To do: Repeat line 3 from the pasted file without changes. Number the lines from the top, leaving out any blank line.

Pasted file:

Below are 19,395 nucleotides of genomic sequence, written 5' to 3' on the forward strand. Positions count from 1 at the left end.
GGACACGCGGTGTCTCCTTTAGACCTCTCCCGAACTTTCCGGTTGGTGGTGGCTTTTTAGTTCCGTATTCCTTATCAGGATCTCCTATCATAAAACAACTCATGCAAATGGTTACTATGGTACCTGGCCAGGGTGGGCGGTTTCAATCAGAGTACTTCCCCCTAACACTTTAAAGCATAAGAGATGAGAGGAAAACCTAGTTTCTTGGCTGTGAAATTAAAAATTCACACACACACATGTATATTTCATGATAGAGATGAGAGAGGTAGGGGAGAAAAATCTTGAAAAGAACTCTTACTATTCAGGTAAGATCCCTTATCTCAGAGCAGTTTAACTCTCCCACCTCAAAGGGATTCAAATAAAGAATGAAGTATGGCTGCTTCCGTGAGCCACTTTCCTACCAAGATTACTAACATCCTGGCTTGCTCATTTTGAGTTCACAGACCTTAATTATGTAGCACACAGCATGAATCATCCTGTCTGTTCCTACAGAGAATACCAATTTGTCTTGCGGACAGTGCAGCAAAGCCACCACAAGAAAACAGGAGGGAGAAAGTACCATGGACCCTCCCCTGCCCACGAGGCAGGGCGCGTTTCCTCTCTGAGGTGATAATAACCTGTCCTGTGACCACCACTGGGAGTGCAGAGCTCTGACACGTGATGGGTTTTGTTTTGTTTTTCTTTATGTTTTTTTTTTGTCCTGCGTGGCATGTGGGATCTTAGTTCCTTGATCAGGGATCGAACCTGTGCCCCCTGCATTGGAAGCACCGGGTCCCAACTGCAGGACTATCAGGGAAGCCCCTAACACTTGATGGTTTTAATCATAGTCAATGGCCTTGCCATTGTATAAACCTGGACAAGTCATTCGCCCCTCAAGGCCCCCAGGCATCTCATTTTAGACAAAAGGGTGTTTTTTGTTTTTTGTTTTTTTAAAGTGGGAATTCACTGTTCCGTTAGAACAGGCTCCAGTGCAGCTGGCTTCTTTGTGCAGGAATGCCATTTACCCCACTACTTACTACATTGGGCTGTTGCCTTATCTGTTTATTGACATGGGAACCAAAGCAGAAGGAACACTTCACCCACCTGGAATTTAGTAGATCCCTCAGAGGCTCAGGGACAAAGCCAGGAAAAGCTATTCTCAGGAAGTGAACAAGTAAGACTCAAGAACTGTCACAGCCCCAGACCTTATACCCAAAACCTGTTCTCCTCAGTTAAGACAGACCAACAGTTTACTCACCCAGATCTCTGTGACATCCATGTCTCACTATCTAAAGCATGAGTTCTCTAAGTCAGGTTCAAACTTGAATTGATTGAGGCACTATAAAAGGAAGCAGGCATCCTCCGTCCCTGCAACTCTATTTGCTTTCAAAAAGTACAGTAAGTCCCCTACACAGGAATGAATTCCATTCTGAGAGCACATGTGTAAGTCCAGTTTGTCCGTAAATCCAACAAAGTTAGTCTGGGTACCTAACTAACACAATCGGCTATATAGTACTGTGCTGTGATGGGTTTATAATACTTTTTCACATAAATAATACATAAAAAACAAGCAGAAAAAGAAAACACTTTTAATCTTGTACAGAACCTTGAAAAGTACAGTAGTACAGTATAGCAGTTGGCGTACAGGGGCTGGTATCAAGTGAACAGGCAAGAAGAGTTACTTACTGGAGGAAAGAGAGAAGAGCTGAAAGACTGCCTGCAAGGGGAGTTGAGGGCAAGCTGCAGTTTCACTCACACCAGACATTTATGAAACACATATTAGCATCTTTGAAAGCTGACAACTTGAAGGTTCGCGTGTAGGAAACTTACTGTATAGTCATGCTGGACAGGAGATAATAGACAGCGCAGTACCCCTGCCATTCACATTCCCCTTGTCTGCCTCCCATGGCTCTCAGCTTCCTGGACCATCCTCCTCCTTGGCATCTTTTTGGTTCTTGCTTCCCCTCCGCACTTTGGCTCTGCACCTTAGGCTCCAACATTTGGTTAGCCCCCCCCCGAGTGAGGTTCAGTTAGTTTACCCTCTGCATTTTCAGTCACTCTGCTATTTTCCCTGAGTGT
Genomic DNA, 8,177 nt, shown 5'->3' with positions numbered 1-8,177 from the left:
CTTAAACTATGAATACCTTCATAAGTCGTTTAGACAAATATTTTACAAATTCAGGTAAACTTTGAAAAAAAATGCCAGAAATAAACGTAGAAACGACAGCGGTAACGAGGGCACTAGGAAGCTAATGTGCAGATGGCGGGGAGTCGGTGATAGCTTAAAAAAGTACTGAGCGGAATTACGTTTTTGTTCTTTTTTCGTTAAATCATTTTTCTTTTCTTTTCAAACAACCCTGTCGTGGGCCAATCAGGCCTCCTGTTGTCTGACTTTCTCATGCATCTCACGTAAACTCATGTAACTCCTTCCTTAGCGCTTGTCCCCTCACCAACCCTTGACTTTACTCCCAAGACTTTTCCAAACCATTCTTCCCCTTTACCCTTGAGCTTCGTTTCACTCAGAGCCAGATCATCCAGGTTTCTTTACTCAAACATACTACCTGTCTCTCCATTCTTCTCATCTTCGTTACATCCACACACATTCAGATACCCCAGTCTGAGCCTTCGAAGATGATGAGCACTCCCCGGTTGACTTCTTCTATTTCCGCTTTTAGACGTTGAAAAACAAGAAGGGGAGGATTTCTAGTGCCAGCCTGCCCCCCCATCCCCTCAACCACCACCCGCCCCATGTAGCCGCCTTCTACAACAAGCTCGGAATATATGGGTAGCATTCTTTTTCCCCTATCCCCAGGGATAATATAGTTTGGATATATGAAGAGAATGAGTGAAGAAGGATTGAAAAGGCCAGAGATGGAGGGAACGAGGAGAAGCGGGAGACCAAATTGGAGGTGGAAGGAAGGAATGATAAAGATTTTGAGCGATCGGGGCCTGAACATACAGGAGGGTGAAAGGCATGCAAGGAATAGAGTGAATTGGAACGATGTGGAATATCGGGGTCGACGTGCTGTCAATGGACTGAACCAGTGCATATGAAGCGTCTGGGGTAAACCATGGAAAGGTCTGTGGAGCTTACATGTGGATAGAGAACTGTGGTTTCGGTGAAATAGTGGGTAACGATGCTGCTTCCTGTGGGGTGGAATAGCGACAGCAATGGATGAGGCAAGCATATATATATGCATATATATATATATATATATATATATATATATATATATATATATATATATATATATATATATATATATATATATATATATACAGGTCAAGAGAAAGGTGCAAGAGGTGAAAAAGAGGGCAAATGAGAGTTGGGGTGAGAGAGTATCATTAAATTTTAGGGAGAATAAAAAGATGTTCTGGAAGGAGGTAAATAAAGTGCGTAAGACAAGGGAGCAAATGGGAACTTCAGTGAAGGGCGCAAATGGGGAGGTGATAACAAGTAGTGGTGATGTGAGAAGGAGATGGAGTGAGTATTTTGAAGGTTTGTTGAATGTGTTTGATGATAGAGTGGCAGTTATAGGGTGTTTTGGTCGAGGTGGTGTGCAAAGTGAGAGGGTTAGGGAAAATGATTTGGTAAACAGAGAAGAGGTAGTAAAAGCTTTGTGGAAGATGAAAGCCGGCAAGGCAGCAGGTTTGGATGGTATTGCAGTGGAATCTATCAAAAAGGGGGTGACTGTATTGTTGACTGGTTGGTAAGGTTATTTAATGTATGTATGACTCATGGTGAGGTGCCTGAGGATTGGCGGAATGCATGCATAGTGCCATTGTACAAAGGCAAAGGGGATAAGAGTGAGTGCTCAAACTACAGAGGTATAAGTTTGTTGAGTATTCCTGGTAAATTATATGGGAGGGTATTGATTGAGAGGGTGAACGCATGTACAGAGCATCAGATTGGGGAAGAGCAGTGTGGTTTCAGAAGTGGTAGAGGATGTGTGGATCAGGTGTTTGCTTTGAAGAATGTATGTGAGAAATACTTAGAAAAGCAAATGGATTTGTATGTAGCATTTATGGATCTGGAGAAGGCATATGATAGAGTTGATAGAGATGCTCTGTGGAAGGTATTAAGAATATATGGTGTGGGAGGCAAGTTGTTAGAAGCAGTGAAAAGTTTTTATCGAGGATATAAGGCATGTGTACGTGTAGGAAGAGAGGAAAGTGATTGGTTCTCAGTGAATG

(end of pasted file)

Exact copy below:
Genomic DNA, 8,177 nt, shown 5'->3' with positions numbered 1-8,177 from the left: